Ashur, I had high hopes for. It’s insinuated later on in the novel that he’s a master manipulator and he’s really good at charming the pants off of people, and that this is exactly what he did to Nic. I legitimately thought that he had been playing Nic the entire time, and it would have been amazing because it would have been a super cool plot twist. But at the end of the book, he does a 180 and reveals that he’s actually been working against Amara, and he’s really in love with Nic, which 1. was ugh super predictable and 2. excuse my caps, but I’m kind of mad, YOU LITERALLY MET NIC LIKE A WEEK OR SO AGO. HOW THE HELL COULD YOU BE DEEPLY IN LOVE WITH HIM. STOP THINKING WITH YOUR BITS, ASHUR. We all saw how the Romeo and Juliet thing worked out with Theon and Cleiona– spoiler alert, he got a sword through the chest. Which is pretty interesting, actually, because Ashur got a dagger through the heart. So… up your games, Morgan Rhodes. Think of new ways to kill off characters, please. I think most of the deaths in this series have been sword-related, though.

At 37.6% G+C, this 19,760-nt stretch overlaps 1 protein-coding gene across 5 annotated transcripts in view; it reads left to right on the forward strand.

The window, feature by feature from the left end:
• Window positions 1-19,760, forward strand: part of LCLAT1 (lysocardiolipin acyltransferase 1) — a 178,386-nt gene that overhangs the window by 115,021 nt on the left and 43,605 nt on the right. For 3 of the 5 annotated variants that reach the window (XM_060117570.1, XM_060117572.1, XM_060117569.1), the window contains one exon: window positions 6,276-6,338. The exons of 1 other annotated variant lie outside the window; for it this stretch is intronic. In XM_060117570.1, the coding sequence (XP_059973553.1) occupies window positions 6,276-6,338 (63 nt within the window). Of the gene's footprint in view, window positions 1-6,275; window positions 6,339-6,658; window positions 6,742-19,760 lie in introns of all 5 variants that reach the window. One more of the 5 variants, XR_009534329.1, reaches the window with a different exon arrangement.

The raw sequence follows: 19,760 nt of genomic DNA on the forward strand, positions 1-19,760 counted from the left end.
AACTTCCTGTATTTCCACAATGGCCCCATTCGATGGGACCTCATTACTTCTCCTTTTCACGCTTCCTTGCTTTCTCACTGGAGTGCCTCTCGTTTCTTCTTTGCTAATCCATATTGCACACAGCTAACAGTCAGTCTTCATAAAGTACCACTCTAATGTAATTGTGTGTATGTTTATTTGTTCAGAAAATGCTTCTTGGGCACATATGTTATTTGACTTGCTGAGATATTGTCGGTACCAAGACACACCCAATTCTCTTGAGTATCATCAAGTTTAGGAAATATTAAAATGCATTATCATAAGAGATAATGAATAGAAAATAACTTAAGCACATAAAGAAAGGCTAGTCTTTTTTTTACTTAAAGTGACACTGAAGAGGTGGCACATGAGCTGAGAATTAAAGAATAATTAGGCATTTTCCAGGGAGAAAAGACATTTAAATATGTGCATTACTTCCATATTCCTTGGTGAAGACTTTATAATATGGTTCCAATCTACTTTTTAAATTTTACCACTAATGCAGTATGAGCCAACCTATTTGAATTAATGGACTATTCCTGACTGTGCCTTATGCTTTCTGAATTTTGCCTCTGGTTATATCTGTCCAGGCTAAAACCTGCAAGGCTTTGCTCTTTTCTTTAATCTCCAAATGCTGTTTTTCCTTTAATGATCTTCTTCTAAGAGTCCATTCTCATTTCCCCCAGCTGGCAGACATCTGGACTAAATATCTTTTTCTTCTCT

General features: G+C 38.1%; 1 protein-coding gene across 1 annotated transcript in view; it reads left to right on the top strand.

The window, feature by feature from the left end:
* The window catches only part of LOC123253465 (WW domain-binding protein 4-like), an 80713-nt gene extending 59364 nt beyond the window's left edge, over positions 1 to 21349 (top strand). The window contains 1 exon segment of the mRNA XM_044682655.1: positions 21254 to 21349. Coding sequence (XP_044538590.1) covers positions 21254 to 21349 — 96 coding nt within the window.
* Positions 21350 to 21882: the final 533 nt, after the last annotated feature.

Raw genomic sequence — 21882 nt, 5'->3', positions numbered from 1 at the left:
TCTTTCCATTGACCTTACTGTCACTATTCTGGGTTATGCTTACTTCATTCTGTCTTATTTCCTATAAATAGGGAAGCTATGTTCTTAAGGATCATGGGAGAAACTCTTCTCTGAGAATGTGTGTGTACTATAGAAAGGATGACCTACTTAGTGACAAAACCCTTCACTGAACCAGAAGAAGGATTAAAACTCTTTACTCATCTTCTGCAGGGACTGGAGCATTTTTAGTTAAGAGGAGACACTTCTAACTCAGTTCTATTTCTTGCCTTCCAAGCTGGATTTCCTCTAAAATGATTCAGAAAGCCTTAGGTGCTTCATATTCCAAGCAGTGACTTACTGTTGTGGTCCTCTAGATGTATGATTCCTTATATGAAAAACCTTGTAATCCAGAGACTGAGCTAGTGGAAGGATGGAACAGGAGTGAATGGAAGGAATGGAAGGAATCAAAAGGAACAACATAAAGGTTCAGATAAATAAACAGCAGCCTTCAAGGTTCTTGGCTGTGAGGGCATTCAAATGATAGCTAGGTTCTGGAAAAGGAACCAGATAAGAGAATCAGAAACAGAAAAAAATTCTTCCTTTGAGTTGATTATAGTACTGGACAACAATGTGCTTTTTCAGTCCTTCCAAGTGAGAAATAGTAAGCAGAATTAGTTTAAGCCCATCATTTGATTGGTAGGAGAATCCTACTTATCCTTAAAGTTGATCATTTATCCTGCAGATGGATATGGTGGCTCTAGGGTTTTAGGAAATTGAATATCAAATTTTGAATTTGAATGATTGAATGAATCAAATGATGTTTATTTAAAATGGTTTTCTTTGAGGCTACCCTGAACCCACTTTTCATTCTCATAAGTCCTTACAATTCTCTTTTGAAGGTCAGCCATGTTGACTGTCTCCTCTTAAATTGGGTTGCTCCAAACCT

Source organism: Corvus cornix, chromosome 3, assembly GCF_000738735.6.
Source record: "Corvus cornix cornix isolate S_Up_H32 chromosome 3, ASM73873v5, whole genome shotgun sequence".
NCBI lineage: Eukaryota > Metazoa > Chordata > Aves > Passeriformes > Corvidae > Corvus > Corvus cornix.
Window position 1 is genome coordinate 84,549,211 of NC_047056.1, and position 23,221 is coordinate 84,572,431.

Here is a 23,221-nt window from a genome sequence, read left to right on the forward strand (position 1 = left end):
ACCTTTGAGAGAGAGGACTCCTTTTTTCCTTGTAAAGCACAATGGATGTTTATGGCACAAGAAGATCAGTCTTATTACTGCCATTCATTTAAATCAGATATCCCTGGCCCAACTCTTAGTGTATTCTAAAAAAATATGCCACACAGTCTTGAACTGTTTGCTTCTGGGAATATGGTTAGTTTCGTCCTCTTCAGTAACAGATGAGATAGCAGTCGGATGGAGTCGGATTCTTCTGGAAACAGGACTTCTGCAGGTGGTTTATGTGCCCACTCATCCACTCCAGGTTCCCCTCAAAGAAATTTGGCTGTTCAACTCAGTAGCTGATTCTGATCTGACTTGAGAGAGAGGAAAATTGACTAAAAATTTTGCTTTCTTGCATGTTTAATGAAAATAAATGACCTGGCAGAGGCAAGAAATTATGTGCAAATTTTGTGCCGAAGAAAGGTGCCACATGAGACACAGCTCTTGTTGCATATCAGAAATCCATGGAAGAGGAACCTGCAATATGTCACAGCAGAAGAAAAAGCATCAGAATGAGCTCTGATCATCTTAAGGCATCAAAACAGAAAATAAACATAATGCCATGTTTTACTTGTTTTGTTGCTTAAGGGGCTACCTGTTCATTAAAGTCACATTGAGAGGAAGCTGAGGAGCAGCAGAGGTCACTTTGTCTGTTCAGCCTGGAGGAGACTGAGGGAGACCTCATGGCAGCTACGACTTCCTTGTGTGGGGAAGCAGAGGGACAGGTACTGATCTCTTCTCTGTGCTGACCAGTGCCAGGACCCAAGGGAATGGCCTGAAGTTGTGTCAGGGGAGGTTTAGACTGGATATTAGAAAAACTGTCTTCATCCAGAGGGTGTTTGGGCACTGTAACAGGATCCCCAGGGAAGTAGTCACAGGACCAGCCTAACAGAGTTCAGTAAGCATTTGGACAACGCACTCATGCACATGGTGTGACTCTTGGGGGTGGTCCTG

Anyways, I was really glad when Ashur died. He was just boring. I was pretty mad that Ms. Rhodes took a potentially very interesting character and made him a cliche… and Amara is the one who kills him, which I was like, ha, you idiot, you should have seen that coming.
Alexius also dies, so that’s one off of my predicted-deaths list. Two more and I get caramel corn!
One thing I really loved was the blooming romance between Magnus and Cleiona, who really hate each other. Magnus knows that she’s deceptive and only wishes for his family to burn, and Cleiona hates him because he’s part of the royal family that took over her kingdom and also, he killed her one-true-love, Theon. They get set up in an arranged marriage, mostly for publicity, but find themselves genuinely falling in love with each other near the end of the book. Their relationships has its ups and downs though– a down, example, when Magnus beds Amara while he’s drunk. He spends most of the book trying to rile up Cleo and make her slip, but it culminates in Cleo being imprisoned and almost killed– which Magnus does put an end to, escaping the palace and dragging her along as well. They do have kind of a confession-thing, which ends in a brief but very passionate kiss, which is interrupted by Amara and Ashur.